How to Make Money from a Wardrobe Purge

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As the months and years pass by, our wardrobes become filled with clothes we no longer wear. We grow, put on or lose weight, change shape, our preferences change and clothes and accessories go in and out of style – all of this means our closets inevitably house items that no longer see the light of day. But these items could be worth a nice sum of money (particularly once it’s all added up), making them an ideal way to have a clear out and make some cash at the same time.

So here are a couple of ways you can make money out of the clothes and accessories hiding at the back of your wardrobe. It’s by no means an exhaustive list, but it should get you started and create some much needed wardrobe space.

  • Ebay

Perhaps the most obvious place to start, Ebay is probably the most well known place to sell things online, and that includes clothes.

You will need to put a fair bit of time into photographing the items (often using several photographs per listing), carefully checking their condition, listing them and writing a detailed and accurate description, but the money you can make from the site can be excellent, particularly if you’ve got lots of high-end designer items.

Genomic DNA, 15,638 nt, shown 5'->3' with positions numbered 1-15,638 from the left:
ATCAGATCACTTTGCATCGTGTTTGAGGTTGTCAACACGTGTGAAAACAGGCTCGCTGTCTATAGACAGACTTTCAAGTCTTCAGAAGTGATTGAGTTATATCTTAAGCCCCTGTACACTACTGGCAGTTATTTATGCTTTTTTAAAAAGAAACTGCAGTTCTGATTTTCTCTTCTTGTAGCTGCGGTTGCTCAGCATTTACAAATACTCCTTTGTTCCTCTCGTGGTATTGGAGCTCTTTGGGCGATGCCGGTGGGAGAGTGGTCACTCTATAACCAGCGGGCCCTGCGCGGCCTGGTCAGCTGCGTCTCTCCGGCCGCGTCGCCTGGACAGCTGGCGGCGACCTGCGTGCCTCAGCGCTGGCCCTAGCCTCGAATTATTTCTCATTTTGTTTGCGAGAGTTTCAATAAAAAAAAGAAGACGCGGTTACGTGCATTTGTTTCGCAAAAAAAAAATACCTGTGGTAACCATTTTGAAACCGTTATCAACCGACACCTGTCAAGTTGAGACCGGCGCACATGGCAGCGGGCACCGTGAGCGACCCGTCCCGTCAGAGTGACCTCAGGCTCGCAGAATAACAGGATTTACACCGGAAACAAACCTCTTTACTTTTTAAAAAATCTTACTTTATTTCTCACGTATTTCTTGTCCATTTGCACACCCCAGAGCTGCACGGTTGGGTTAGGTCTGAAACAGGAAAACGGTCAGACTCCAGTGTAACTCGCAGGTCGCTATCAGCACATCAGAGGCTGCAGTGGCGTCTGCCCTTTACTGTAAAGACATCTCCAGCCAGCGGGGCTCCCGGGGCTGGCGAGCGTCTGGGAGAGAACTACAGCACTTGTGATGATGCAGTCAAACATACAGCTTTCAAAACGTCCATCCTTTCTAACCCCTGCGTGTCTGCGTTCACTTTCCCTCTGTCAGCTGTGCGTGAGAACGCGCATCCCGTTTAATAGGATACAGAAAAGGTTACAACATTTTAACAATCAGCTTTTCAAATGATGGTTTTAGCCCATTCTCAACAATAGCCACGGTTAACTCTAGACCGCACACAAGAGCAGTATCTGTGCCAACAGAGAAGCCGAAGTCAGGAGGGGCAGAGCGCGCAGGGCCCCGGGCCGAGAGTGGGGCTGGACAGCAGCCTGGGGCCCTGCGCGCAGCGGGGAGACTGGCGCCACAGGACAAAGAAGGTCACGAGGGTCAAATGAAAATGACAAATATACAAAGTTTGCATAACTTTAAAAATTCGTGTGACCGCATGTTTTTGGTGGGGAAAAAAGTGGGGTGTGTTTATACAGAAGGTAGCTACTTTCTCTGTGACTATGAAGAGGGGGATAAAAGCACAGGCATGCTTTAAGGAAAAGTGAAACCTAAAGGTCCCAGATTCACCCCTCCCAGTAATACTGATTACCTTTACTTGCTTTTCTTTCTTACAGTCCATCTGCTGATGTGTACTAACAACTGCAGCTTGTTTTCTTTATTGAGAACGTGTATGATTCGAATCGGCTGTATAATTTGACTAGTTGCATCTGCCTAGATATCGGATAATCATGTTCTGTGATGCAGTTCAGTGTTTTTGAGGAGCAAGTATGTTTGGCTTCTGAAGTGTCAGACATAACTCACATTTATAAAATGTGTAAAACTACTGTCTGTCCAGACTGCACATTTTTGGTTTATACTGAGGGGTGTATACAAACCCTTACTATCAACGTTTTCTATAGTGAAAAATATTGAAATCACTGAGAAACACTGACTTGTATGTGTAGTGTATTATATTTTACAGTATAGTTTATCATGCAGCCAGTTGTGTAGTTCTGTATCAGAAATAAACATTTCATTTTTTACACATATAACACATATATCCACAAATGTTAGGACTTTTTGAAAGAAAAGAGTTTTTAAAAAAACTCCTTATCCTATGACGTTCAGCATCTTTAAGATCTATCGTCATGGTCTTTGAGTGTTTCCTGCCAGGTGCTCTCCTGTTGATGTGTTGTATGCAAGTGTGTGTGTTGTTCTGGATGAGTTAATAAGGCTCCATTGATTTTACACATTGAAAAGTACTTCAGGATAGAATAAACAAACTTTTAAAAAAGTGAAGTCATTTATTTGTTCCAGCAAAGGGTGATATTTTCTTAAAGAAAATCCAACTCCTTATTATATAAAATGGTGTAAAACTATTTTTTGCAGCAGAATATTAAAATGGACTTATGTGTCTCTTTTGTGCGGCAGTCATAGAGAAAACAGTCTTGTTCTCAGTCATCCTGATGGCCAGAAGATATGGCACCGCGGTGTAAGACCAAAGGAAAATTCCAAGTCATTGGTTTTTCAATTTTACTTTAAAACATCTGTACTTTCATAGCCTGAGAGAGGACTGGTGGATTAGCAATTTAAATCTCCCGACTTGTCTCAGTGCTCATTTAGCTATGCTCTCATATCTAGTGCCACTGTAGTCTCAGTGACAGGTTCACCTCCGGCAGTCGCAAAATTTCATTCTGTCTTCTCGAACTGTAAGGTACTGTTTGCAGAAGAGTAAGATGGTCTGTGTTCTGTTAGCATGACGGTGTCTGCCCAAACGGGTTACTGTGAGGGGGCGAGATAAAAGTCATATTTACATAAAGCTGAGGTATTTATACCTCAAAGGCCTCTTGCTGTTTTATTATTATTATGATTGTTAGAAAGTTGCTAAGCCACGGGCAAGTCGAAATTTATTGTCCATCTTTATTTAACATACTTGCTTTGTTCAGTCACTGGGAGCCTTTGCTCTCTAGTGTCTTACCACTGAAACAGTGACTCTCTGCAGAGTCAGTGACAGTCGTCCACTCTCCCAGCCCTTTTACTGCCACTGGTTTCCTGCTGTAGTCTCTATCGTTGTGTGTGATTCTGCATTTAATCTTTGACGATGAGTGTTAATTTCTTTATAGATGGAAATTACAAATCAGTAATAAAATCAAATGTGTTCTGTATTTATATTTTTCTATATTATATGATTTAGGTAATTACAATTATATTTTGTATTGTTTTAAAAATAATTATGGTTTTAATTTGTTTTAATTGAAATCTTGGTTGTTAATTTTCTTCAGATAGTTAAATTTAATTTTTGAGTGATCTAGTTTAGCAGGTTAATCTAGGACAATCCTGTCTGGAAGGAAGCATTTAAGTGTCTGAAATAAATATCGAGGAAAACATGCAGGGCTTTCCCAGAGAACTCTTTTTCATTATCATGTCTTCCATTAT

Be prepared to deal with postage and packing and the sometimes controversial feedback system, but it’s really worth the effort if you have lots of items to sell and want to get a good price. I would recommend you don’t list expensive items at 99p – although a low starting price can entice buyers, you’re better off setting a fair price via the Buy It Now system to ensure you get a decent amount. I once had to let a pair of Oliver Peoples sunglasses go for a few pounds, when they cost me well over £100 after I listed them for a 99p start. However if you get the pricing right (fair and reasonable but still a good deal compared to RRP) you really can make a lot of money selling your clothes and accessories.

  • ASOS Marketplace

This is one for the UK market, but an excellent option if you’re like something a little more professional. ASOS lets you set up a profile and sell your clothes via your own ‘shop’ – it’s free to list too, which is a really strong selling point. You only pay ASOS a percentage of the item price if it sells.

You won’t get as much interest or as many sales as you would via Ebay, but if you’re in no rush it can be a good option, and you will likely make more money for each item that does actually get sold. The real benefit here is that your online boutique looks more professional, and there’s no financial risk to trying it out.

  • Consignment Stores

This is a good option if you don’t want to go through the hassle of photographing and listing items, as well as posting them out to buyers. Consignment stores exist both in the UK and the US, and essentially you drop your clothes off to them and they sell them on your behalf, either via a physical store or online (or sometimes both). The percentage you have to give them will be much higher (usually 50%), but they do all the work and offer a much simpler, more convenient way of selling your second hand clothes and accessories.

 

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